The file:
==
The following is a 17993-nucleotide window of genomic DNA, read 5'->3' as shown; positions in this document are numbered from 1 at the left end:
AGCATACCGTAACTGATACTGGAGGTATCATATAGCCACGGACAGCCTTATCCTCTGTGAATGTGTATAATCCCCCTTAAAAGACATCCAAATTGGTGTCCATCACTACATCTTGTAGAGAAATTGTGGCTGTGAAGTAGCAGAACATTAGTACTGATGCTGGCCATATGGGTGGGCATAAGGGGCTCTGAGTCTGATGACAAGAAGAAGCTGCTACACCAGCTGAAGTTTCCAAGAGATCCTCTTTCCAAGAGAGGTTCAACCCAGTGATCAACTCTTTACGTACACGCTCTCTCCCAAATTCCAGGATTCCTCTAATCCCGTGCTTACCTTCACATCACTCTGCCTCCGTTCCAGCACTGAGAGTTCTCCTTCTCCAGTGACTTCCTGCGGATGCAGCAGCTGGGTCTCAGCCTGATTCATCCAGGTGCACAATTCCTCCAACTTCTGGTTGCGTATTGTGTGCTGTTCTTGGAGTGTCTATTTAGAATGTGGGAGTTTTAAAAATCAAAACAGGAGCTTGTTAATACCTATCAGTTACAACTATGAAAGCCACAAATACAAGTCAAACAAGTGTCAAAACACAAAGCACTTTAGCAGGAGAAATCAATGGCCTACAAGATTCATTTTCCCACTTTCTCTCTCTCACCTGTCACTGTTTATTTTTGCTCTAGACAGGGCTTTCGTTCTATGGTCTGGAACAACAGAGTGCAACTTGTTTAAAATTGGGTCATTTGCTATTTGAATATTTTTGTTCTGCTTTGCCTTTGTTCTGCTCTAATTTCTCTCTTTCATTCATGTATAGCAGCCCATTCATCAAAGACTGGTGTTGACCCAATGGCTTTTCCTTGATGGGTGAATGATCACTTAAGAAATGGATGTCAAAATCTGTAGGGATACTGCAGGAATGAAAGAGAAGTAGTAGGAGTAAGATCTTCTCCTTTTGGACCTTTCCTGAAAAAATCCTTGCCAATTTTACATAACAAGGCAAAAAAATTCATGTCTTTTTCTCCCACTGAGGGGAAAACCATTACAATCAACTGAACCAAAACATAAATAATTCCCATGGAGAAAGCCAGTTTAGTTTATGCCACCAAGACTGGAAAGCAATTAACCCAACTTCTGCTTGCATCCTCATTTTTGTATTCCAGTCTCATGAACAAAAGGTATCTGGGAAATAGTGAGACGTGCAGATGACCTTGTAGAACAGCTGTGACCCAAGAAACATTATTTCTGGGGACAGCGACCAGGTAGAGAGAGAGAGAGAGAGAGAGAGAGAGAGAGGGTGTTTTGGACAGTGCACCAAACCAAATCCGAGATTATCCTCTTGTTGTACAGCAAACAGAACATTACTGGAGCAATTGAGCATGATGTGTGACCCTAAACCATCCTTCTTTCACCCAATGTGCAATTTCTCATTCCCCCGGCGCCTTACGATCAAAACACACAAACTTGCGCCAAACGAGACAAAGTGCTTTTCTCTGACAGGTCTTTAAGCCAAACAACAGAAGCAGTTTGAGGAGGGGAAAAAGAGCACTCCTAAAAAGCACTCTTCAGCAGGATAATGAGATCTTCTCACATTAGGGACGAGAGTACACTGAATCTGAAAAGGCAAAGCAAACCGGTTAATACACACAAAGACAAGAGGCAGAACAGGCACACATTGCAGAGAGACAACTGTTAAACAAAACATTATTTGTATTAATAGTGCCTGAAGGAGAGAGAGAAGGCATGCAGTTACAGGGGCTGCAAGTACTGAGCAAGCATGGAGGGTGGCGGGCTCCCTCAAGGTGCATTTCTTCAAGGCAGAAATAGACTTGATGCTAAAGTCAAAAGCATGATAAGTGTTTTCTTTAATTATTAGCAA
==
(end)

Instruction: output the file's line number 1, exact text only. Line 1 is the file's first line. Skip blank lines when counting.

The following is a 17993-nucleotide window of genomic DNA, read 5'->3' as shown; positions in this document are numbered from 1 at the left end: